Friday, February 20, 2009

Character and Byte Semantics in Oracle

Historically Oracle character data type column have been defined by using number of bytes. This is good as long as total number of characters equal to total number of bytes. When we maintain multilingual version of application, the database needs to set as a multi byte character set. For instance, the column data type length is VARCHAR2(10). In this case, we can store 10 characters for single byte character set. When we moved to multi byte character set, we can not store 10 characters. Oracle9i has solved this problem with the introduction of character and byte length semantics. Oracle9i introduced NLS_LENGTH_SEMANTICS init parameter to solve this issue. NLS_LENGTH_SEMANTICS enables you to create CHAR and VARCHAR2 columns using either byte or character length semantics.

There are three different ways, we can declare CHAR/VARCHAR2 data type.
Let us take VARCHAR2(10) as an example here.

1. VARCHAR2(10)

What is the difference between VARCHAR2(10), VARCHAR2(10 BYTE) & VARCHAR2(10 CHAR).


When we declare the data type as VARCHAR2(10 BYTE), oracle stores only 10 bytes of data, regardless of how many characters this represents. This is perfect when the database has only single byte character set. Since total number of charater is equal to total number of bytes.. So this case, oracle stores 10 Characters.. But when database handles multilingual version of application, then oracle stores multi byte characters. In this case, oracle can store only 5 character.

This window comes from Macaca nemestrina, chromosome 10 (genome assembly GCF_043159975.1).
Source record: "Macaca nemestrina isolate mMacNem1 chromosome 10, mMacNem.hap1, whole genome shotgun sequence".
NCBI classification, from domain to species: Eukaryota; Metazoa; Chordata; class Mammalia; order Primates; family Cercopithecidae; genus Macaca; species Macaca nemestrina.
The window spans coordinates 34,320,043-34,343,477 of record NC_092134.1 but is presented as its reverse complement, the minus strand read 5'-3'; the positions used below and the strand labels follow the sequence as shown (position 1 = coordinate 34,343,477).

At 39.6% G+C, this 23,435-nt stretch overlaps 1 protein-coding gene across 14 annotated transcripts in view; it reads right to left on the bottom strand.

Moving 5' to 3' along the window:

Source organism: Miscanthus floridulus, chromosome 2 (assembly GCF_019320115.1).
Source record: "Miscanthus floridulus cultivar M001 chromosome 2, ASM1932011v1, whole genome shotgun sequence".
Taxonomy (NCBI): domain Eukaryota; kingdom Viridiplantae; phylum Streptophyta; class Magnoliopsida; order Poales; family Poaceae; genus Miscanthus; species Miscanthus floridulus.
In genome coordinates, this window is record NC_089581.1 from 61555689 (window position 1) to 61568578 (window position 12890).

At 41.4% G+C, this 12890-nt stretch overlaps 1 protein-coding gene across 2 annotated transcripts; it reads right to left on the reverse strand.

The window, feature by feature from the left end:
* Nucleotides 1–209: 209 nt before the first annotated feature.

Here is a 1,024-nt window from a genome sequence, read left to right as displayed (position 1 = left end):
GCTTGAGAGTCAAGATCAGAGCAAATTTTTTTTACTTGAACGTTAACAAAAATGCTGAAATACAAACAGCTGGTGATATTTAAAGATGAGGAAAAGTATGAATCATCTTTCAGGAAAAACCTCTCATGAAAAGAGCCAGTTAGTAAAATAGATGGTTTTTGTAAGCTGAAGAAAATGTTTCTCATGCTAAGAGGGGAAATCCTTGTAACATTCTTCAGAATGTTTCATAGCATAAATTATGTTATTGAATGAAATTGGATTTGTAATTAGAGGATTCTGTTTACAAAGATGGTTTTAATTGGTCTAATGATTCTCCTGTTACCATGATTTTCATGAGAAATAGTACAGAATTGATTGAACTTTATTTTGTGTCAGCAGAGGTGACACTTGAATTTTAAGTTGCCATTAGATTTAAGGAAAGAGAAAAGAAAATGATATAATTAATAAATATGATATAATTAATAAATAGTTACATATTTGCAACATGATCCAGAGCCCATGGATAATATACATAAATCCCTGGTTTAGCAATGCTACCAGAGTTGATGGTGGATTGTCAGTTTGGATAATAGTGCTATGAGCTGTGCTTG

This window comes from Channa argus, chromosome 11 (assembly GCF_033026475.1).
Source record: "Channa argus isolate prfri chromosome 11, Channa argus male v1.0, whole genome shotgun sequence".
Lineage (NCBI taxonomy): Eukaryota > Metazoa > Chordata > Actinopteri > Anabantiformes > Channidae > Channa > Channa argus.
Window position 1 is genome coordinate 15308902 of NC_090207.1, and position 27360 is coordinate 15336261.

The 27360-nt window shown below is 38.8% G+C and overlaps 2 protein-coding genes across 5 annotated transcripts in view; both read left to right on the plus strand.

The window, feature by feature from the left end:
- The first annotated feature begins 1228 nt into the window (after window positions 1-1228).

This allows the specified number of characters to be stored in the column regardless of number of bytes this equates to.. Oracle can store 10 character regardless of single byte character set or multi byte character set.


Oracle stores 10 Character or 10 Bytes depends on NLS_LENGTH_SEMANTICS parameter value. if it sets to BYTE, then we can store 10 bytes(if it is mutibyte character set, then we can store 5 characters). The default value is BYTE. When this parameter is CHAR, then we can store 10 characters regardless of single byte character set or multi byte character set. When we move the database to multibyte characterset, we can change NLS_LENGTH_SEMANTICS paramter to CHAR to resolve the storage issue. Existing columns will not be affected when we change the value for this parameter.

The default character semantics of the database or session can be altered using the NLS_LENGTH_SEMANTICS parameter like:

SQL> alter system set nls_length_semantics=char;

System altered.

SQL> alter system set nls_length_semantics=byte;

System altered.

SQL> alter session set nls_length_semantics=char;

Session altered.

SQL> alter session set nls_length_semantics=byte;

Session altered.

Note : NLS_LENGTH_SEMANTICS does not apply to tables in SYS and SYSTEM. The data dictionary always uses byte semantics.

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